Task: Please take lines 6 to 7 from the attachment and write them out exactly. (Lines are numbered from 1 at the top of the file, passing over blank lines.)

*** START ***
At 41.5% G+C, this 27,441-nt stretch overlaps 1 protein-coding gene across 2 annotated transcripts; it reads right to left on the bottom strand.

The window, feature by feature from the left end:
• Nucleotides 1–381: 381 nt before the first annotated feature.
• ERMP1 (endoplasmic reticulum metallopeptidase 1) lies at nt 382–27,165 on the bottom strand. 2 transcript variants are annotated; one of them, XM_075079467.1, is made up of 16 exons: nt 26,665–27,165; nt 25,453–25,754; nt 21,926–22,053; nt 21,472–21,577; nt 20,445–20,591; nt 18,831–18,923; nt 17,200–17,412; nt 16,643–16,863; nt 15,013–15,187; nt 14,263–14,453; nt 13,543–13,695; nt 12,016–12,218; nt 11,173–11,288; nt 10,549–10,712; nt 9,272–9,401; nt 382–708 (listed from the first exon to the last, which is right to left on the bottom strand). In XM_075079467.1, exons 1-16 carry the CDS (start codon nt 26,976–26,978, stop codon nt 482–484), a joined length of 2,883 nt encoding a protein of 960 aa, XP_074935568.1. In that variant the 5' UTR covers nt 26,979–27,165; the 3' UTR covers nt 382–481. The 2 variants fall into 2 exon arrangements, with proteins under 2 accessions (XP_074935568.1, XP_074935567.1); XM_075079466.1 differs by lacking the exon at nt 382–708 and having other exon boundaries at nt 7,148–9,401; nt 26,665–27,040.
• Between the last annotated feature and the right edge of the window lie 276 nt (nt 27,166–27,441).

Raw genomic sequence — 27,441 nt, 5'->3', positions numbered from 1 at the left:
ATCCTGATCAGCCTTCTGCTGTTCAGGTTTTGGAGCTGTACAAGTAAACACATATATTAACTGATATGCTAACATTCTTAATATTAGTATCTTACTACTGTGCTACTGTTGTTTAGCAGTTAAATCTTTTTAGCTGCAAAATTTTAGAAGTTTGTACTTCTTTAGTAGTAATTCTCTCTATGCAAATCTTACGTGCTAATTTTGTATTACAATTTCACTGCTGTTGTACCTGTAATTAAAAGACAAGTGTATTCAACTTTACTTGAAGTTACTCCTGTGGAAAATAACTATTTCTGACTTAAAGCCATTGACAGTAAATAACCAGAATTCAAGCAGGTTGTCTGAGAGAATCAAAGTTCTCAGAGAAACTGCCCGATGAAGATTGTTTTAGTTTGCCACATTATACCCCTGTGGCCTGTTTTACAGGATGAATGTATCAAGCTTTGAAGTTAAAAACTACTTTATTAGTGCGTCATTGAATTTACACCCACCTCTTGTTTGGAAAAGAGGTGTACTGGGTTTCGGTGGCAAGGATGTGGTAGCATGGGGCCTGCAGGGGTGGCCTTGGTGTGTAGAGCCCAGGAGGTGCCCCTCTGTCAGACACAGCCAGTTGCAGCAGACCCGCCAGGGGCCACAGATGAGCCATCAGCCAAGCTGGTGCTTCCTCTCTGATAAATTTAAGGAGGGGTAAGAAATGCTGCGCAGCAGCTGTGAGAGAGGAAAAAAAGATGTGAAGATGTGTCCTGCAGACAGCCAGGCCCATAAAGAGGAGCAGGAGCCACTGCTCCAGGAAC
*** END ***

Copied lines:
Raw genomic sequence — 27,441 nt, 5'->3', positions numbered from 1 at the left:
ATCCTGATCAGCCTTCTGCTGTTCAGGTTTTGGAGCTGTACAAGTAAACACATATATTAACTGATATGCTAACATTCTTAATATTAGTATCTTACTACTGTGCTACTGTTGTTTAGCAGTTAAATCTTTTTAGCTGCAAAATTTTAGAAGTTTGTACTTCTTTAGTAGTAATTCTCTCTATGCAAATCTTACGTGCTAATTTTGTATTACAATTTCACTGCTGTTGTACCTGTAATTAAAAGACAAGTGTATTCAACTTTACTTGAAGTTACTCCTGTGGAAAATAACTATTTCTGACTTAAAGCCATTGACAGTAAATAACCAGAATTCAAGCAGGTTGTCTGAGAGAATCAAAGTTCTCAGAGAAACTGCCCGATGAAGATTGTTTTAGTTTGCCACATTATACCCCTGTGGCCTGTTTTACAGGATGAATGTATCAAGCTTTGAAGTTAAAAACTACTTTATTAGTGCGTCATTGAATTTACACCCACCTCTTGTTTGGAAAAGAGGTGTACTGGGTTTCGGTGGCAAGGATGTGGTAGCATGGGGCCTGCAGGGGTGGCCTTGGTGTGTAGAGCCCAGGAGGTGCCCCTCTGTCAGACACAGCCAGTTGCAGCAGACCCGCCAGGGGCCACAGATGAGCCATCAGCCAAGCTGGTGCTTCCTCTCTGATAAATTTAAGGAGGGGTAAGAAATGCTGCGCAGCAGCTGTGAGAGAGGAAAAAAAGATGTGAAGATGTGTCCTGCAGACAGCCAGGCCCATAAAGAGGAGCAGGAGCCACTGCTCCAGGAAC